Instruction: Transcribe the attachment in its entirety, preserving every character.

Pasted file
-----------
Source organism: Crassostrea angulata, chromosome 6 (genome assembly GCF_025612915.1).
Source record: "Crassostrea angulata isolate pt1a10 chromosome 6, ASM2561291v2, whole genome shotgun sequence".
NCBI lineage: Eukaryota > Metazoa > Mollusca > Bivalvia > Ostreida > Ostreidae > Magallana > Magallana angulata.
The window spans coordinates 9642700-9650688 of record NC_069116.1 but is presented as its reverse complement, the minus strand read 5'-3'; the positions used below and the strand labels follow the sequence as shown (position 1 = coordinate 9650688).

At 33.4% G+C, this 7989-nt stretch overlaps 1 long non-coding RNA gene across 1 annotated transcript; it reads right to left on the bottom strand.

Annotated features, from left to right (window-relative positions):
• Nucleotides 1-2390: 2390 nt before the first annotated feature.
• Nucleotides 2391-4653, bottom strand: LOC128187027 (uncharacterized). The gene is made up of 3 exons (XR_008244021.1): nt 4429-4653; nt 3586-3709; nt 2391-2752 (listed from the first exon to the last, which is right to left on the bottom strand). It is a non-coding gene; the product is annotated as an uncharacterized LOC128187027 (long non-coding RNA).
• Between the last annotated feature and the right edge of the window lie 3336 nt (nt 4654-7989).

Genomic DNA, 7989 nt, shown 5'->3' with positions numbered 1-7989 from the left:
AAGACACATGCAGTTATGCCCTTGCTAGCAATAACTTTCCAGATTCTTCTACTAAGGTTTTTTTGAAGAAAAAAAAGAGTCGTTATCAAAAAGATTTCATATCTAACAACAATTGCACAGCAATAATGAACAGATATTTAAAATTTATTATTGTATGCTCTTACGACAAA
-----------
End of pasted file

Source organism: Crassostrea angulata, chromosome 6 (genome assembly GCF_025612915.1).
Source record: "Crassostrea angulata isolate pt1a10 chromosome 6, ASM2561291v2, whole genome shotgun sequence".
NCBI lineage: Eukaryota > Metazoa > Mollusca > Bivalvia > Ostreida > Ostreidae > Magallana > Magallana angulata.
The window spans coordinates 9642700-9650688 of record NC_069116.1 but is presented as its reverse complement, the minus strand read 5'-3'; the positions used below and the strand labels follow the sequence as shown (position 1 = coordinate 9650688).

At 33.4% G+C, this 7989-nt stretch overlaps 1 long non-coding RNA gene across 1 annotated transcript; it reads right to left on the bottom strand.

Annotated features, from left to right (window-relative positions):
• Nucleotides 1-2390: 2390 nt before the first annotated feature.
• Nucleotides 2391-4653, bottom strand: LOC128187027 (uncharacterized). The gene is made up of 3 exons (XR_008244021.1): nt 4429-4653; nt 3586-3709; nt 2391-2752 (listed from the first exon to the last, which is right to left on the bottom strand). It is a non-coding gene; the product is annotated as an uncharacterized LOC128187027 (long non-coding RNA).
• Between the last annotated feature and the right edge of the window lie 3336 nt (nt 4654-7989).

Genomic DNA, 7989 nt, shown 5'->3' with positions numbered 1-7989 from the left:
AAGACACATGCAGTTATGCCCTTGCTAGCAATAACTTTCCAGATTCTTCTACTAAGGTTTTTTTGAAGAAAAAAAAGAGTCGTTATCAAAAAGATTTCATATCTAACAACAATTGCACAGCAATAATGAACAGATATTTAAAATTTATTATTGTATGCTCTTACGACAAA